Ribble Pushes to End Debt Ceiling Showdown; Urges Members to Step up and Save Social Security

Sep 19, 2013 Issues: Budget, Social Security
 

Washington, D.C. - Congressman Reid Ribble has penned a letter to his Republican colleagues laying out the case for Congress to save Social Security as part of the upcoming fiscal talks on government spending and the debt ceiling.

The Congressional Budget Office (CBO) released its update to the 2013 Long-Term Budget Outlook earlier this week and the report very grimly illustrates our nation’s long-term insolvency problems – driven largely by the growing deficits of entitlement programs such as Social Security. The report also stated that the longer Congress waits to take action and protect this vital safety net, the more difficult the challenge will become. Congress must get serious about ensuring Social Security doesn’t go bankrupt, and Ribble believes now is the time to act.

The following is a statement by Congressman Ribble regarding his letter to House colleagues:

“Social Security has served as a lifeline for our seniors for generations. Unfortunately given our nation’s demographics this crucial safety net isn’t going to last another generation unless we step forward and take action. Congress needs to pass legislation today that puts the program on solid ground for our children and grandchildren.

That is why I wrote to my colleagues. These are not the only ideas. I have compiled Democratic and Republican suggestions that have been widely discussed and evaluated. Putting them together, however, provides Congress a path to ensure Social Security’s solvency for decades. We should be able to come together as a Congress and a nation to address this problem before it becomes a crisis.  Ronald Reagan and Tip O’Neill came together in an era of divided government to protect our seniors.  We should do the same.  We’ve kicked the can for years, but we shouldn’t wait any longer to act. The math is relatively easy; it’s leading that may be difficult.”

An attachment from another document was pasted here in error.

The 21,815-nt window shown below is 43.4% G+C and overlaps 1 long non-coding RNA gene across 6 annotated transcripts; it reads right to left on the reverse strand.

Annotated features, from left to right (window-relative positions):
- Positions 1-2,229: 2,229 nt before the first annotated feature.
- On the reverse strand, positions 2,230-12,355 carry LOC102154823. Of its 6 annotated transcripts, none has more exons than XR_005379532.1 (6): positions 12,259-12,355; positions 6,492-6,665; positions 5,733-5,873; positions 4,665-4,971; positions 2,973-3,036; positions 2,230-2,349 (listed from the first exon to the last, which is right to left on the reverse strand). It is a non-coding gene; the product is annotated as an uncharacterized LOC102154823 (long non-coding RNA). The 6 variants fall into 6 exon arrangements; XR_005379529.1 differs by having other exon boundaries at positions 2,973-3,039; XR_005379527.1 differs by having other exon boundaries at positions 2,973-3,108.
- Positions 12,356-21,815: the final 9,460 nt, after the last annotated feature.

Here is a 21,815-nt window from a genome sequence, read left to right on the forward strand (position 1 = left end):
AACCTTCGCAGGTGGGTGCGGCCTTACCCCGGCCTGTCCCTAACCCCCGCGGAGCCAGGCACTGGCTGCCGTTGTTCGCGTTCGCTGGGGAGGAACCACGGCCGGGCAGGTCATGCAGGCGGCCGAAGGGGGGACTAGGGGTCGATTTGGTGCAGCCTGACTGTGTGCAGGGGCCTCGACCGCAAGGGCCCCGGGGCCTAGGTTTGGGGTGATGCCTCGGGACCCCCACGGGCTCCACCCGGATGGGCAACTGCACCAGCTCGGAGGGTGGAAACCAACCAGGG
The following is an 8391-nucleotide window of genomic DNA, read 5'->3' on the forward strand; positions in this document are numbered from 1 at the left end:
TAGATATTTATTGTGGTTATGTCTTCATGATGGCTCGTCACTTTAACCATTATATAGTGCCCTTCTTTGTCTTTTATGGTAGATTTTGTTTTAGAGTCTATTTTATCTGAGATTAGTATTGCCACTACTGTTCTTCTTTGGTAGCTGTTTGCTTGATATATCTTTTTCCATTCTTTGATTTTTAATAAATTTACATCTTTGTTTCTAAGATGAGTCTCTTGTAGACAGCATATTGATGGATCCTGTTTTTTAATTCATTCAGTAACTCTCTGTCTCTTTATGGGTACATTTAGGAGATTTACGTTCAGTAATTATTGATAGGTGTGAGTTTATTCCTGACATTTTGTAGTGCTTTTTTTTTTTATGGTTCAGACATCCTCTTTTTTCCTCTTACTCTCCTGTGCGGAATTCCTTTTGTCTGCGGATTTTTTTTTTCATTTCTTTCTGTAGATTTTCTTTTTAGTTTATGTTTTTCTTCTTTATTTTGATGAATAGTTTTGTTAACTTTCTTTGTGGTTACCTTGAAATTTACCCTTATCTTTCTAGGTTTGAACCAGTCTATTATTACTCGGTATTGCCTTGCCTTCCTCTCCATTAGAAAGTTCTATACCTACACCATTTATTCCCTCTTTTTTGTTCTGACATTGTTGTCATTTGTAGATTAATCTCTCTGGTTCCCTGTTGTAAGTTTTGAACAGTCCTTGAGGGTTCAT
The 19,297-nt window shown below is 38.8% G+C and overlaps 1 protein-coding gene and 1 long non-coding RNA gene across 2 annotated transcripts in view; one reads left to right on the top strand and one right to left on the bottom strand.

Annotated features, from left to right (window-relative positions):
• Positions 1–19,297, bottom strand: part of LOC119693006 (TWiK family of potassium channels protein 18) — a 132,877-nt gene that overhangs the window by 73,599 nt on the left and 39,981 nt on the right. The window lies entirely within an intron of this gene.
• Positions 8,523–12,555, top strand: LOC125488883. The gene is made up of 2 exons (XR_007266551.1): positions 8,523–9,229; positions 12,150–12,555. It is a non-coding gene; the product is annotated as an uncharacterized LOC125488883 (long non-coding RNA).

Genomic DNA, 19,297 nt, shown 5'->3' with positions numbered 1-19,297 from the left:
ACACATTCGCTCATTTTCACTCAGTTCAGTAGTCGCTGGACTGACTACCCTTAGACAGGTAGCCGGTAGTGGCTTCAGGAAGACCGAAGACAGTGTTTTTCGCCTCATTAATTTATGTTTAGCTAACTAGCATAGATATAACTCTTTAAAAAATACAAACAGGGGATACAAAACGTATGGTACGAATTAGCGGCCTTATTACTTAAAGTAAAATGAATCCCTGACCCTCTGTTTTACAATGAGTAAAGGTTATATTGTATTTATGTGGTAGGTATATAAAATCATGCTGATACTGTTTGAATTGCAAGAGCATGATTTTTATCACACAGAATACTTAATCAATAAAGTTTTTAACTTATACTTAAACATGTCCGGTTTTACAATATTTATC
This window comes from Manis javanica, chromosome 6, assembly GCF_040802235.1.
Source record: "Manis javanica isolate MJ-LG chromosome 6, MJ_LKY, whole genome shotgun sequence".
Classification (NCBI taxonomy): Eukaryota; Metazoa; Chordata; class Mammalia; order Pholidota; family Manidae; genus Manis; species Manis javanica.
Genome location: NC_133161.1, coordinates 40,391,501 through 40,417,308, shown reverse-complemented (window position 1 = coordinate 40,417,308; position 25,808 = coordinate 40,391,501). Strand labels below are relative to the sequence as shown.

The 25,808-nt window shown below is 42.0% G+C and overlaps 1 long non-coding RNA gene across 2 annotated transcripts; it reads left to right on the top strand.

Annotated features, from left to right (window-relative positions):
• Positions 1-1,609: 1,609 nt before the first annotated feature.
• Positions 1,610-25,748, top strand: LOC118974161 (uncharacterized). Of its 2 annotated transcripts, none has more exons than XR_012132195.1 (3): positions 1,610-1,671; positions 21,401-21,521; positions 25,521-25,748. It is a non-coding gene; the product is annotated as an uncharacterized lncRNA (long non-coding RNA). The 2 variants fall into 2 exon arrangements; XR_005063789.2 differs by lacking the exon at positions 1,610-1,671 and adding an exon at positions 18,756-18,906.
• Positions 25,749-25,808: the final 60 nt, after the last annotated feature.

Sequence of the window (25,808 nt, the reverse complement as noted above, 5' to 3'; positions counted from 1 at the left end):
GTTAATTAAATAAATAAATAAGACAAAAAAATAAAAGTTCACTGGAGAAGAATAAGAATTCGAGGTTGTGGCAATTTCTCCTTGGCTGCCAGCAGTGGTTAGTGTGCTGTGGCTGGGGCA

Congressman Ribble’s letter to his colleagues can be found here.

What budget leaders are saying about Social Security and entitlements:

“We’ve done caps on discretionary and defense. We’ve done revenues. But we haven’t done entitlements.”
- Maya MacGuineas, Committee for a Responsible Federal Budget (9/18/13)

"Lawmakers should address the financial challenges facing Social Security and Medicare as soon as possible," the trustees report said. "Taking action sooner rather than later will leave more options and more time available to phase in changes to that the public has adequate time to prepare."
- 2013 Social Security Trustees’ Report (5/31/13)

“Best chance for a budget deal is a deal on Social Security. Some on Hill are discussing this.”
Jim Kessler, Third Way (9/18/13)

“It is going to take political courage on both sides to come together on fiscal common ground. The problem is real, the solutions are painful, and there is no easy way out. But there is room for a solution. We must find it for the sake of our grandchildren, ourselves, and our country.”
Alan Simpson and Erskine Bowles (9/18/13)

“AARP believes that the current long-term shortfall should be addressed sooner rather than later so that the fundamental structure of the program can be retained, changes can be more modest, and the protections it offers to almost all workers and their families can be strengthened.”
- A. Barry Rand, CEO of AARP (2/14/13)

“On our current path, the oversized federal debt will continue to grow and annual deficits will soon begin to rise again…Yet a bipartisan chorus of elected officials in Washington is still shying away from dealing with the core problems: retirement and health care programs...”
- Concord Coalition (9/17/13)

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